Mist in the city. Thick, coming in off the mountains that provide homes to fleet footed goats and the wreckage of airliners. Catholic bells chime.
I lean on an uneven stone wall, not quite yet back in the old city but now high above the new-sprawl with its grid-straight streets and bustling market. The path up the Alpine foothill coils like an encircling wyrm. Most of the tourists take the funicular. Long queues, shouting children, functioning but inadequate wheelchair access.
I am, without doubt, in Europe. The Italians I see are neatly turned out. The style, it’s not ostentatious, hard to pin down, but real nonetheless.
I am poorly dressed. I can feel shards of stubble pricking up from my skin. I forgot to pack the Gillette. Today I am lumpen and English.
Tourists and students take photos, fingers formed in v for victory signs, exaggerated postures of enjoyment. The dramatic plunge down to the city below the set on which to stage their moments. It is, I admit, a good view. But the light is poor today. I shiver slightly, resentful that I am away from home yet still cold.
Down in the new city, below the circling wyrm, I walk the straight streets. On the lookout for statues, monuments and oddities, I find them.
I stop to observe a stylised Alpine mountaineer, caught between a carved crevasse that rises from the public square, a monument to those (I presume) have perished in the mountains. A feather sticks out at an angle from his hat, like some mountaineering Robin Hood. Migrants sell their wares on mats by the monument, ready to dash when the police appear.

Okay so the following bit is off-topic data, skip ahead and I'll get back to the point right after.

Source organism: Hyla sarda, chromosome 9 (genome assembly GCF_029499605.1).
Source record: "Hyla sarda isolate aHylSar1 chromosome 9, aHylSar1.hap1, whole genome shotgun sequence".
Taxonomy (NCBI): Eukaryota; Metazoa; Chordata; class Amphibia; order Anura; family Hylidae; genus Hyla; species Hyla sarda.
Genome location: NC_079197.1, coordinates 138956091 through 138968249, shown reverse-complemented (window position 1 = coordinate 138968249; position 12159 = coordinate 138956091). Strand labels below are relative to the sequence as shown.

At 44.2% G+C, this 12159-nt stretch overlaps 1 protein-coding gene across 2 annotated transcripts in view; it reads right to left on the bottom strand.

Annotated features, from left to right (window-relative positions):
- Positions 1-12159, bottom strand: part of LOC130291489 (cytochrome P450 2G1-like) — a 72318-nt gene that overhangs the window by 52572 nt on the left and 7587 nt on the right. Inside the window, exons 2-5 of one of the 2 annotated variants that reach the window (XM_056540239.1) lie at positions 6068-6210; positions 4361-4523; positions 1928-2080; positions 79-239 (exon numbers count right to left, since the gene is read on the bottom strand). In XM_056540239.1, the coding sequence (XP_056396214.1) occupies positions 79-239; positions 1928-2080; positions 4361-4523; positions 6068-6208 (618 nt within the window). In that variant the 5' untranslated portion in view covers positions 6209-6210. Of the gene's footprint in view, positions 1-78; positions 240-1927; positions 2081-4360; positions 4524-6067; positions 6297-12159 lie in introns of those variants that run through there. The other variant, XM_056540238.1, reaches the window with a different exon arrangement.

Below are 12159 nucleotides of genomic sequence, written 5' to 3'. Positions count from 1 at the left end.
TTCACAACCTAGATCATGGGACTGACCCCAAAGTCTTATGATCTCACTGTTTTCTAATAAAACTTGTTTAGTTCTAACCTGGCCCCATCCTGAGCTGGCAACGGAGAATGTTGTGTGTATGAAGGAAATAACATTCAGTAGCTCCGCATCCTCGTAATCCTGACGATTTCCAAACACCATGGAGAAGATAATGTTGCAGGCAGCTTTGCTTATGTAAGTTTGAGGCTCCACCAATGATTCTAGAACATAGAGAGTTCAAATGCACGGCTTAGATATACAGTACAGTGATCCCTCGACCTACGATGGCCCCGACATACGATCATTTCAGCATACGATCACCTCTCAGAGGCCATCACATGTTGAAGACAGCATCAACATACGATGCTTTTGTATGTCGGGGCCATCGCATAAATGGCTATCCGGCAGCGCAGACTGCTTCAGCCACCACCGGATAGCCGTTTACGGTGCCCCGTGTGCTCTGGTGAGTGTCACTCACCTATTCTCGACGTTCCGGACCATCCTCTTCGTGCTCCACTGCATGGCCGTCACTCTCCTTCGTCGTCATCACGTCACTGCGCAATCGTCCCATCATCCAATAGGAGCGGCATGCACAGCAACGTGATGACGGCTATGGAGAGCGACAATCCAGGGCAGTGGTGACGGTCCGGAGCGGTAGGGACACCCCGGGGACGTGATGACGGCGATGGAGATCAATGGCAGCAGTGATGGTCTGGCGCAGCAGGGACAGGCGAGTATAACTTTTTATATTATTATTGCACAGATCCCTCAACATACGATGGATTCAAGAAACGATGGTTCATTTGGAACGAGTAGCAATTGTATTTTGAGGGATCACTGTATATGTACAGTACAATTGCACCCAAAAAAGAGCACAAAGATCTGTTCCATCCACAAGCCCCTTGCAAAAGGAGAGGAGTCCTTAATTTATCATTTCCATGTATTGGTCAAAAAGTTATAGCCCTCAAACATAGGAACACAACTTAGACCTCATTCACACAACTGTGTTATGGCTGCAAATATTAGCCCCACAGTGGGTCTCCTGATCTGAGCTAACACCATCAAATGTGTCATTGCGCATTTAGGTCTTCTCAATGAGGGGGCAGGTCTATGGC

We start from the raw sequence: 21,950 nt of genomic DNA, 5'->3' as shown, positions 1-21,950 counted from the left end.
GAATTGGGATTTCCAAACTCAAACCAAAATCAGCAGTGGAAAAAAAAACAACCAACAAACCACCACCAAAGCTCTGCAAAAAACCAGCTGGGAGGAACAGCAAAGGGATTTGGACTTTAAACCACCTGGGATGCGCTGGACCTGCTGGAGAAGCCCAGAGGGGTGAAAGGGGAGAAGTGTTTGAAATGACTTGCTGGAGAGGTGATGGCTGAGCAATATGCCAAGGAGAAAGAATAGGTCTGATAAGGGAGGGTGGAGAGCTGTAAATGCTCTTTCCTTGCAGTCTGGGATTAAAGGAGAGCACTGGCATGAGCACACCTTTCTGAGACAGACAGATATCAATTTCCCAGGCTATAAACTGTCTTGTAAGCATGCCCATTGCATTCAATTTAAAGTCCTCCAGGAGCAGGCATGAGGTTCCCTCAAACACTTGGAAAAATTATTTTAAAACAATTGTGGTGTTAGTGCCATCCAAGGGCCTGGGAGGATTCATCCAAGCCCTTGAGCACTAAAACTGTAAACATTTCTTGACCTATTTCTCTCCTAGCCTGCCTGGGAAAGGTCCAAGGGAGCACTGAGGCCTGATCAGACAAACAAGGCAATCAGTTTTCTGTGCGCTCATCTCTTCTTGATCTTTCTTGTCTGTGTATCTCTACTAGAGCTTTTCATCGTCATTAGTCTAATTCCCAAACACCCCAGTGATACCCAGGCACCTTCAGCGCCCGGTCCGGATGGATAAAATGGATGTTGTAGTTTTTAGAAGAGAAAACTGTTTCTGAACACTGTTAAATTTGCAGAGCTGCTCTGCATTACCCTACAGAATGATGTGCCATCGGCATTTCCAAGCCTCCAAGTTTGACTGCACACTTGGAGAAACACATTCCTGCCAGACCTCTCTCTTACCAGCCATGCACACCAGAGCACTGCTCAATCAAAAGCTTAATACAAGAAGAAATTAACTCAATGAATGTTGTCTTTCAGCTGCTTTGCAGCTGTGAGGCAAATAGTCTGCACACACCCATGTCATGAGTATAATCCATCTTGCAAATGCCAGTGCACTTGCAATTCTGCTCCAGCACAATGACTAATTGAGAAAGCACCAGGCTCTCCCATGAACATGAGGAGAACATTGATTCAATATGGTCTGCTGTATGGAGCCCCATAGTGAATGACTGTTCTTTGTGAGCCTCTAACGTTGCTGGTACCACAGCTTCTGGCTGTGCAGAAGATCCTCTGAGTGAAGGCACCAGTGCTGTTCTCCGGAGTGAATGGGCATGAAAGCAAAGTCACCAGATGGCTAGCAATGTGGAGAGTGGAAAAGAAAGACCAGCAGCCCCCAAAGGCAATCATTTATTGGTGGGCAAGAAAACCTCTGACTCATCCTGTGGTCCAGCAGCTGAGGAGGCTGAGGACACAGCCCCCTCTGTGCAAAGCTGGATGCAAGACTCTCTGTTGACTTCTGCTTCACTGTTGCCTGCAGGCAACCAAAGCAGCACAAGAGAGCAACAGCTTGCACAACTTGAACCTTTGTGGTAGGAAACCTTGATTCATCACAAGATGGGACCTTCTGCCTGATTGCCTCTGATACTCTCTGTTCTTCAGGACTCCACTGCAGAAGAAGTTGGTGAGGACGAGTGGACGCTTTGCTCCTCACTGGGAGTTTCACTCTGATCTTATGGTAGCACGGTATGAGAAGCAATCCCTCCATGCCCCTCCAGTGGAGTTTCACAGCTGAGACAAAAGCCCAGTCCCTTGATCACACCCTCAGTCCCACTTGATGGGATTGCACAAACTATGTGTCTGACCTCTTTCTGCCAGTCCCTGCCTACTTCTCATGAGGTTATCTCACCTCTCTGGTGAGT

Christmas is approaching. I pass billboards advertising some sort of fitness programme, a stern Santa and two busty young women in Christmas-elf hats and cheerful grins crouched down in position, ready to race at the bang of a gun.
At the end of a market stands a twisted metal figure, caught mid-writhe, stylised star of the Comedia del Arte, the harlequin. A manic jester’s grin, metallic multicolours. Nearby, an Iberian Celt in mustard yellow and green exhales hard into bagpipes.
In the bookstore in the old town I look at Italian translations of English novels I hate. I buy a magnet of harlequin, grinning and rendered in a sketchy version of the city. I will use it to pin down important documents on my magnet board back home.
At night I dine alone in the hotel’s restaurant, graciously paid for by the university. Good red wine and piled plates of pasta. I am an outsider here, no language skills, a clown.
The room is too hot, poor ventilation. No shower curtain and I slip on a floor slickened with my inefficiency.
Each day I walk this wintry city. I drink coffee in the wide spaces. I stare up at the mountains, people its slopes with intrepid climbers and mythic figures.
Down winding alleys I photograph anti-fascist graffiti and crumbling architecture. In the mists are dancing figures, hellish, mischievous, enticing. I have forgotten why I am here and am waiting for harlequin to reveal himself.